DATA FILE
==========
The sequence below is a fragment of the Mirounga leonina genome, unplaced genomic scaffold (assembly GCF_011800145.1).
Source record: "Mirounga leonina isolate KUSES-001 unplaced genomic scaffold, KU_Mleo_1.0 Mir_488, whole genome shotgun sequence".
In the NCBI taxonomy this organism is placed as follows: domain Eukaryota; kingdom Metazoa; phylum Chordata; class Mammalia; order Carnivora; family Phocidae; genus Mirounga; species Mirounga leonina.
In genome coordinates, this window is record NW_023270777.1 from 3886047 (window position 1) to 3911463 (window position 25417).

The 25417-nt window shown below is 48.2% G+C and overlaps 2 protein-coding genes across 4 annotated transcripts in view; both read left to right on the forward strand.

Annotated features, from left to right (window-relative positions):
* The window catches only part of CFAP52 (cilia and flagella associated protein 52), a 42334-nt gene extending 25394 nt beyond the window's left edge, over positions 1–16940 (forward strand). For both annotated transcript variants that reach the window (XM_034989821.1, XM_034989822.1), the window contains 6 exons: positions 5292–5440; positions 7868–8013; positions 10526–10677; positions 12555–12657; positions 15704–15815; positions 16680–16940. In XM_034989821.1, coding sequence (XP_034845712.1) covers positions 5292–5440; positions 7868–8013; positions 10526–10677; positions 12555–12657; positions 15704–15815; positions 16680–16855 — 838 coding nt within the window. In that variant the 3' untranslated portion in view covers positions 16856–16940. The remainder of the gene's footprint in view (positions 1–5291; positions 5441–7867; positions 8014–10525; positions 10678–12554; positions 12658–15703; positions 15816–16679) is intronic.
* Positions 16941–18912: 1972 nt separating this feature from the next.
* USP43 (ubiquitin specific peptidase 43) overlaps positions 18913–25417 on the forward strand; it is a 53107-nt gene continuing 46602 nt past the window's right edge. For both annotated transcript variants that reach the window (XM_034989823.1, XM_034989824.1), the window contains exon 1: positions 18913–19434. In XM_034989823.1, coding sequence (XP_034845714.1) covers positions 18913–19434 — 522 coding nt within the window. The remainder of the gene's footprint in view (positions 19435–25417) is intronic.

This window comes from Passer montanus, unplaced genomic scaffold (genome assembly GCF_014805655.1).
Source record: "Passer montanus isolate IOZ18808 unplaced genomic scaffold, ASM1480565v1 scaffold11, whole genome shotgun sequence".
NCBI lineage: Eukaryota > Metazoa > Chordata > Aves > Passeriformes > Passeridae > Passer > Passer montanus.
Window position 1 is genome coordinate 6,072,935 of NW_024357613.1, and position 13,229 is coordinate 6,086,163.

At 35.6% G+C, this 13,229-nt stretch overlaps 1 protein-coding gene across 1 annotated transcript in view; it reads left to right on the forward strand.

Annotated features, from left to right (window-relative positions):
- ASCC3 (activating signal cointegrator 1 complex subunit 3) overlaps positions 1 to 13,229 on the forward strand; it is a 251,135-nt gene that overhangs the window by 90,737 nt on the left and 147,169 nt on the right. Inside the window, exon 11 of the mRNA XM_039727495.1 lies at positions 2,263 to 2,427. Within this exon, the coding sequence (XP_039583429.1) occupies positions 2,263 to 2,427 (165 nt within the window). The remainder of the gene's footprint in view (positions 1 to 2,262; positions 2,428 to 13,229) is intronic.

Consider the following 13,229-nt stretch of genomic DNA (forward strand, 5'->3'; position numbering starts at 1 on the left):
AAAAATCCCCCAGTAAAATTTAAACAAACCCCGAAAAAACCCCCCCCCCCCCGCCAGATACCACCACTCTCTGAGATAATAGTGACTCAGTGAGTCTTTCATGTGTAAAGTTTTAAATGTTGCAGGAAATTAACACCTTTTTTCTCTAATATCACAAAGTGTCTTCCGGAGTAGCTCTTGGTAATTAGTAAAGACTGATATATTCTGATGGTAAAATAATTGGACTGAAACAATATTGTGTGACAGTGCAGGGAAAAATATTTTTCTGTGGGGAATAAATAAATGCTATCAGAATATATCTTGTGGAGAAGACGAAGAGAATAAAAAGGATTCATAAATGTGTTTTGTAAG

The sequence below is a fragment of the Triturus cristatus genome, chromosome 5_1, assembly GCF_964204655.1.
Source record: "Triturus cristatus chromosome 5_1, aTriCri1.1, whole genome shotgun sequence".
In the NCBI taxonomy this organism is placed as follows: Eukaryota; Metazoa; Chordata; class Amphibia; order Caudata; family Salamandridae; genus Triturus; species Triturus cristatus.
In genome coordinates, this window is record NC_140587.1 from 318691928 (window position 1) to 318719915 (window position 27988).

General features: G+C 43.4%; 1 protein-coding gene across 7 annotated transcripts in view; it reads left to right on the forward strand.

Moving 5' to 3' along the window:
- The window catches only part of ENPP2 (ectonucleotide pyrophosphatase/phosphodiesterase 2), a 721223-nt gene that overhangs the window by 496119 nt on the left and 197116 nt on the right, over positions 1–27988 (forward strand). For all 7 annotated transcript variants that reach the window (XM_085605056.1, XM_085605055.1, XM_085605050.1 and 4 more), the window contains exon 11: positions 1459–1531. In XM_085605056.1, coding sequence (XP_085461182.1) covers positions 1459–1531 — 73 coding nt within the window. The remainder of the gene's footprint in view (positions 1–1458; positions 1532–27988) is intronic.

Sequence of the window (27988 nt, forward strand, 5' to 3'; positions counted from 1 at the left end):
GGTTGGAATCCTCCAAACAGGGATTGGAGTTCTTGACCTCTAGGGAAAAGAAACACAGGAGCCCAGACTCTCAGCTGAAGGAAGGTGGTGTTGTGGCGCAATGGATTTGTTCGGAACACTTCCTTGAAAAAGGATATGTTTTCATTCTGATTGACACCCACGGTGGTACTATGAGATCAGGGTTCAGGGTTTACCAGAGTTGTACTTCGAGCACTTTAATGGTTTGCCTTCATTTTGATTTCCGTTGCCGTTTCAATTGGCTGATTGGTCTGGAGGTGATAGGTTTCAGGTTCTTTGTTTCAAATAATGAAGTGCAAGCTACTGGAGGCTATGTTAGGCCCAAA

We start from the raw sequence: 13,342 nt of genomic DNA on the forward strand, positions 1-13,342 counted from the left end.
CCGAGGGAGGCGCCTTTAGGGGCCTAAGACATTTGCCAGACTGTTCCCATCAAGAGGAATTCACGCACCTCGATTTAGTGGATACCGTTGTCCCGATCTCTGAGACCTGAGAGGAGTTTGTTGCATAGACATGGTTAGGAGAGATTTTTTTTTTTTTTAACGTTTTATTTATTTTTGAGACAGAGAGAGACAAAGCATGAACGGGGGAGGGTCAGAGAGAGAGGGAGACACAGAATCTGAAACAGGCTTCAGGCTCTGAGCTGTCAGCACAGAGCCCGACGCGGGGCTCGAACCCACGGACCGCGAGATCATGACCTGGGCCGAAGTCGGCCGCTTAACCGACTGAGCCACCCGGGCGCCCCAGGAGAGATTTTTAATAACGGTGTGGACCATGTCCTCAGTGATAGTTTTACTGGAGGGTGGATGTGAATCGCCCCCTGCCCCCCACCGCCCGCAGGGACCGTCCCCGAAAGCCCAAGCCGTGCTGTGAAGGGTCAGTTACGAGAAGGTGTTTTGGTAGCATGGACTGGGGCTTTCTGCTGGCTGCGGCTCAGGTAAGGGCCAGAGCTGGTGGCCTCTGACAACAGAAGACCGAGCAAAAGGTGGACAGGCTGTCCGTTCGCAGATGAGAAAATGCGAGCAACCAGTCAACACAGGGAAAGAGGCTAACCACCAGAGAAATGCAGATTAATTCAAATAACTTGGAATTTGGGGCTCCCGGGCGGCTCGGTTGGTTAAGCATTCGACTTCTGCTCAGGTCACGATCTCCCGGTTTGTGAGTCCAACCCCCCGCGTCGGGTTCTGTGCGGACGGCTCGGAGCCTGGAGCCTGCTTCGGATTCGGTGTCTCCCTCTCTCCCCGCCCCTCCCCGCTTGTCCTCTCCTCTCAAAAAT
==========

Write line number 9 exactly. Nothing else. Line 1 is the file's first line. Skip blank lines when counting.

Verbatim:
* USP43 (ubiquitin specific peptidase 43) overlaps positions 18913–25417 on the forward strand; it is a 53107-nt gene continuing 46602 nt past the window's right edge. For both annotated transcript variants that reach the window (XM_034989823.1, XM_034989824.1), the window contains exon 1: positions 18913–19434. In XM_034989823.1, coding sequence (XP_034845714.1) covers positions 18913–19434 — 522 coding nt within the window. The remainder of the gene's footprint in view (positions 19435–25417) is intronic.